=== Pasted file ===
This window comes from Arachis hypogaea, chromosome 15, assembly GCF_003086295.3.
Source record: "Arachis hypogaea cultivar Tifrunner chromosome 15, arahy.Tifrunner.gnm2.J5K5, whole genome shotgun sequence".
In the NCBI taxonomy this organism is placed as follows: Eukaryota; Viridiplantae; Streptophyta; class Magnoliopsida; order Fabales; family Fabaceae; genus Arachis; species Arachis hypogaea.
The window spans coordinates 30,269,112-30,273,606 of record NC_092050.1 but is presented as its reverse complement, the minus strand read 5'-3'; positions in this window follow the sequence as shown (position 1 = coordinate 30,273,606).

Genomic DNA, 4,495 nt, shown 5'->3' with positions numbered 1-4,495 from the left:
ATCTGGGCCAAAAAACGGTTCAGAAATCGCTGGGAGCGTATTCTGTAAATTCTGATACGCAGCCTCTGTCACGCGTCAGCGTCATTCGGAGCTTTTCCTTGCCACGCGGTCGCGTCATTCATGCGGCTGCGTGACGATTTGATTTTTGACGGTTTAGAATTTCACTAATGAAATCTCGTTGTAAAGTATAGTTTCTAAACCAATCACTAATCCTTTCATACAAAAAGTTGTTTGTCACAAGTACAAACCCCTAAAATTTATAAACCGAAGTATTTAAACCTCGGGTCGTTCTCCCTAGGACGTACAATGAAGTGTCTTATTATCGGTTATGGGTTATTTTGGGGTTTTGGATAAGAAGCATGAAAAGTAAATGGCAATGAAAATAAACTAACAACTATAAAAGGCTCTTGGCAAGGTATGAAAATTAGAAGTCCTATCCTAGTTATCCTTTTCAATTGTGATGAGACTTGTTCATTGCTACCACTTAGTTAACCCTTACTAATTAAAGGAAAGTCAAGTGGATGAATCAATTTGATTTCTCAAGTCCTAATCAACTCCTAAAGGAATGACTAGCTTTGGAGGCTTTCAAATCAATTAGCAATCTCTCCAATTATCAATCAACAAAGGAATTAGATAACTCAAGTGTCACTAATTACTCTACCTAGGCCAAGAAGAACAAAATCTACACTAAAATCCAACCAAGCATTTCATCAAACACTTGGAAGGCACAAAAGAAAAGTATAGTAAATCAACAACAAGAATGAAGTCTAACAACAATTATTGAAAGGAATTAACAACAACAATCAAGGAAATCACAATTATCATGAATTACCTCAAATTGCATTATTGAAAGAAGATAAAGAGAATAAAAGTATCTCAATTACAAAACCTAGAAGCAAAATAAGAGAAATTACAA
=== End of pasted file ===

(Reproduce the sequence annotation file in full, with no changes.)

This window comes from Arachis hypogaea, chromosome 15, assembly GCF_003086295.3.
Source record: "Arachis hypogaea cultivar Tifrunner chromosome 15, arahy.Tifrunner.gnm2.J5K5, whole genome shotgun sequence".
In the NCBI taxonomy this organism is placed as follows: Eukaryota; Viridiplantae; Streptophyta; class Magnoliopsida; order Fabales; family Fabaceae; genus Arachis; species Arachis hypogaea.
The window spans coordinates 30,269,112-30,273,606 of record NC_092050.1 but is presented as its reverse complement, the minus strand read 5'-3'; positions in this window follow the sequence as shown (position 1 = coordinate 30,273,606).

Genomic DNA, 4,495 nt, shown 5'->3' with positions numbered 1-4,495 from the left:
ATCTGGGCCAAAAAACGGTTCAGAAATCGCTGGGAGCGTATTCTGTAAATTCTGATACGCAGCCTCTGTCACGCGTCAGCGTCATTCGGAGCTTTTCCTTGCCACGCGGTCGCGTCATTCATGCGGCTGCGTGACGATTTGATTTTTGACGGTTTAGAATTTCACTAATGAAATCTCGTTGTAAAGTATAGTTTCTAAACCAATCACTAATCCTTTCATACAAAAAGTTGTTTGTCACAAGTACAAACCCCTAAAATTTATAAACCGAAGTATTTAAACCTCGGGTCGTTCTCCCTAGGACGTACAATGAAGTGTCTTATTATCGGTTATGGGTTATTTTGGGGTTTTGGATAAGAAGCATGAAAAGTAAATGGCAATGAAAATAAACTAACAACTATAAAAGGCTCTTGGCAAGGTATGAAAATTAGAAGTCCTATCCTAGTTATCCTTTTCAATTGTGATGAGACTTGTTCATTGCTACCACTTAGTTAACCCTTACTAATTAAAGGAAAGTCAAGTGGATGAATCAATTTGATTTCTCAAGTCCTAATCAACTCCTAAAGGAATGACTAGCTTTGGAGGCTTTCAAATCAATTAGCAATCTCTCCAATTATCAATCAACAAAGGAATTAGATAACTCAAGTGTCACTAATTACTCTACCTAGGCCAAGAAGAACAAAATCTACACTAAAATCCAACCAAGCATTTCATCAAACACTTGGAAGGCACAAAAGAAAAGTATAGTAAATCAACAACAAGAATGAAGTCTAACAACAATTATTGAAAGGAATTAACAACAACAATCAAGGAAATCACAATTATCATGAATTACCTCAAATTGCATTATTGAAAGAAGATAAAGAGAATAAAAGTATCTCAATTACAAAACCTAGAAGCAAAATAAGAGAAATTACAA